Tuesday, July 30, 2013

6 days in Puno, a day in Copacabana and now in La Paz

July 23rd 2013 Tuesday
Woke up in Puno, Peru at Brisas Del Lago Hotel.  There are a lot of tourists because there are so many attractions, but the main attraction is the floating islands of lake Titiqaqa.  So I had signed up for the four hour tour for $7.00 leaving at 9am.  The tour guide met me in front of the hotel and we rode in a nice bus down to the docks where 12 or so other foreigners joined us.  The boat was nice, fully inclosed and the guide talked for 20 minutes then we could climb up to the roof of the boat.  These islands are very interesting, because they make them by hand with reeds and it takes about a year to build one island.  Lake Titikaka is 280 meters deep and 165 km by 60km.  But where the islands are located is about 20 feet deep.  Aymara is the islanders language and is one of three official languages in peru...spanish, quechua, aymara, and there are 48 dialects in Peru. Casimaraki - hello and Waliki- hello in response,  is what you have to say upon greeting the family on your island. There are 72 man made islands for a total of 1,500 people. Each island is one family.  Baza de totoa is what the boats are called that are made out of the same reeds the islands are made of.  Also they use the reeds to eat and to cook with.  The base of the island is a dried out root system and then they lay several layers of reed on top in a criss cross until it gets 6 feet thick, 4 feet below water and two above.  Then it is achored in 8 locations.  Very nice to walk on.  Juan was the president of the entire area and we just happened to be taken to his island.  He was hillarious, and spoke 7 languages, he took us into his house to sit and talk and see his baby that was wrapped in blankets lying on the bed.  It was truly a unique experience.  His wife Marta was just as nice, and so were their parents.  They had several kids, but they were on another island at school.  We then got into the boza de toa and were paddled to the town square where we could buy lunch, coffee or pastries and mingle with other tourists.  I met 3 people from LA and a couple from Ireland.  Juan wanted to know why I had chin hair..I told him it was to keep me warm on the motorcycle.  It was a great experience and the best $7.00 I have spent in Peru.
July 24th, 2013 Wednesday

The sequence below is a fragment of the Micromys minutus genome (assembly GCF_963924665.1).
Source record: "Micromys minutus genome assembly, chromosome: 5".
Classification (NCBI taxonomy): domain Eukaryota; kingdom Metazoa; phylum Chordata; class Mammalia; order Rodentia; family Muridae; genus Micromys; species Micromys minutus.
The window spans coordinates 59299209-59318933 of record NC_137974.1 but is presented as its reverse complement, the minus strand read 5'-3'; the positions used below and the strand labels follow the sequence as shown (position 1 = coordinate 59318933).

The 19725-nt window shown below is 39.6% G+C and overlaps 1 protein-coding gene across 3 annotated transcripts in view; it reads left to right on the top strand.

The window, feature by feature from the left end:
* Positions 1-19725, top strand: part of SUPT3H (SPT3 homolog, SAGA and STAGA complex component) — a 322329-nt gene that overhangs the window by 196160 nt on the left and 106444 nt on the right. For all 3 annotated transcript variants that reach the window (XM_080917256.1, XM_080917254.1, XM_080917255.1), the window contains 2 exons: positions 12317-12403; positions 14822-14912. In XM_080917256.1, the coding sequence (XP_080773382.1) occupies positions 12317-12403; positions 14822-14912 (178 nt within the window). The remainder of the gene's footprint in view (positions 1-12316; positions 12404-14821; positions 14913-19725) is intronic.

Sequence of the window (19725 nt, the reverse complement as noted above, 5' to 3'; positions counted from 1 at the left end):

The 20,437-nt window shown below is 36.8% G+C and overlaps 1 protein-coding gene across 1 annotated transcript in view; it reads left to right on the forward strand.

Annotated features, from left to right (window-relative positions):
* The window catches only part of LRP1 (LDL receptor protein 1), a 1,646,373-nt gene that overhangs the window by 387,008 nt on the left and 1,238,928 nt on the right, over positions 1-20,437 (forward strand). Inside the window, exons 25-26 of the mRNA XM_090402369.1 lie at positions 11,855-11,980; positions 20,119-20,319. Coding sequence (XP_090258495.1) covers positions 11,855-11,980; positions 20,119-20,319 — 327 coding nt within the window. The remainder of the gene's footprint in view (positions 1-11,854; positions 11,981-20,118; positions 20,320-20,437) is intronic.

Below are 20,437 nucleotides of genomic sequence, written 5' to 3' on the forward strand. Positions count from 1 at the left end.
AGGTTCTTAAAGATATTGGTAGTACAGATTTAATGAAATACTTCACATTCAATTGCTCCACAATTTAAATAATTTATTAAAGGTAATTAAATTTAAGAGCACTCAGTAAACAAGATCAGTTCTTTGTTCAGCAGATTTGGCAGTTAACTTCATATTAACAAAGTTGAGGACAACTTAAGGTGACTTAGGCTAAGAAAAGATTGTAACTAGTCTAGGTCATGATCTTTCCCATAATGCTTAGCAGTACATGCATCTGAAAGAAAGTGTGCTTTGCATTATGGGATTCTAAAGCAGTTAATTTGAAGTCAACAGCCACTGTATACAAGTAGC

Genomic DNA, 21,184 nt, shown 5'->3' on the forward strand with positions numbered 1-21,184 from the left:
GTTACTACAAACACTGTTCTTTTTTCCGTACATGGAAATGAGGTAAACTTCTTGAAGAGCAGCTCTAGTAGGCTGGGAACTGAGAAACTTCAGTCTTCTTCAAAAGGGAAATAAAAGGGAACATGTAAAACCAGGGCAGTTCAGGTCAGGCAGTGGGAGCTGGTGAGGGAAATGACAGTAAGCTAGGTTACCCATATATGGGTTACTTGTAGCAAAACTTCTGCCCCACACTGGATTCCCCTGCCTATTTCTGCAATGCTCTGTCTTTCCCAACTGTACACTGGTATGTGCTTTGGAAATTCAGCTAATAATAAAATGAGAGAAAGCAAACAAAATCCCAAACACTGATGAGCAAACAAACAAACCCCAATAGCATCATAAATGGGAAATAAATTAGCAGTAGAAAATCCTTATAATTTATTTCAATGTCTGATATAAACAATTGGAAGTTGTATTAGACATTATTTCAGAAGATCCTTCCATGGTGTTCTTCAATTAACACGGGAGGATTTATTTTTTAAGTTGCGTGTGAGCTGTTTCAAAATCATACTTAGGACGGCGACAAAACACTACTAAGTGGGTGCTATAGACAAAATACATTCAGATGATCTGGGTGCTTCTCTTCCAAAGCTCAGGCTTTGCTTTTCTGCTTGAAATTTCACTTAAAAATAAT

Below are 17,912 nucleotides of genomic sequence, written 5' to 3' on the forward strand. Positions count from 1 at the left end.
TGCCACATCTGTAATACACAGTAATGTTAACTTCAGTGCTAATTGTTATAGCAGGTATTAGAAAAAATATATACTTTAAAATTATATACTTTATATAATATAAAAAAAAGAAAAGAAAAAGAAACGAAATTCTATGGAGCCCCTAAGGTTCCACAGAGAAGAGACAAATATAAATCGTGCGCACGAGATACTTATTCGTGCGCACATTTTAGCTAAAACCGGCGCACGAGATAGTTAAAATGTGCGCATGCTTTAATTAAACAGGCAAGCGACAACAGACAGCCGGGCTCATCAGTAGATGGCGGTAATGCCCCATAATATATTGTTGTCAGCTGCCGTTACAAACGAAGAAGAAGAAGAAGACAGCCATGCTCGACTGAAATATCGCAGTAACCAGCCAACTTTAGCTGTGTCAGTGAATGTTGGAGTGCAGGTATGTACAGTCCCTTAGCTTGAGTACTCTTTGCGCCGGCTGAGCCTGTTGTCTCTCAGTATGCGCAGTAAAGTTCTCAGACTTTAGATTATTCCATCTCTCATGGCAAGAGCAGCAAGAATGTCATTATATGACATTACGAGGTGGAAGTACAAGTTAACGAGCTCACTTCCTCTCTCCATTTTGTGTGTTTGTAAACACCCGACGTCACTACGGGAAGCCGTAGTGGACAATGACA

Third day in Puno.  Trying to make plans to enter Bolivia.  They are strict on Americans more than any other Foreigner entering the country.  They charge a reciprocal fee for entering which is $135.00, by far the most I have ever spent to enter a country.  They also make you buy a 4cm by 4cm foto with a red background.  And you have to have a hotel reservation and proof of finances.  Took care of all these things.
July 25th, 2013 Thursday
4th day in Puno.  Took care of more business.  Preparing for an Amazon tour in Bolivia.  I have become addicted to the chile rellenos and chicken tamales or empanadas.  I buy them every day day for 1 sol from the ladies near the Plaza de Armas, so for 3 sols I can fill up ($1.00)  There is some serious price variances in the tourist streets, where you have to spend 30 sols easily on a meal not quite as good as my chile rellenos and tamales.
July 26th, 2013 Friday
5th day in Puno.  Packing to cross the border.  There is a restriction on gas in Bolivia.  You can't buy gas at the subsidized price if your vehicle has a foreign plates so you pay $7.00 a gallon instead of $1.75.  So I filled up in Peru.  If you see a big yellow gas can on the side of the road you can stop and get it from the pitcher and funnel method from the guy, usually it's their house and the gas is in a can in the back yard.
Juy 27th, 2013 Saturday
6th day in Puno woke up and left at 10:30 crossed border into Bolivia and drove to Copacabana.  6days in Puno is waaay too long.  The border was so easy and really they just wanted the $135.00 they told me to keep the foto and didn't ask for the reservations or financial proof.  They just made me get a copy of the document I had made back in Costa Rica.  It's the third time that document has worked in my favor.  I made really good friends with one of the Nacional Policeman Vladimir Flores who offered to let me keep the bike at his house if I choose to fly to the Jungle instead of ride.   Spent the day in beautiful Copacabana on the lake...walked around town, visited the church.  Had dinner.  The locals are gearing up for a Sunday celebration where they decorate the vehicles to be blessed by the Padre and they sling water on them as they drive by the Cathedral.  They take this very seriously and spend lots of money on the decorations.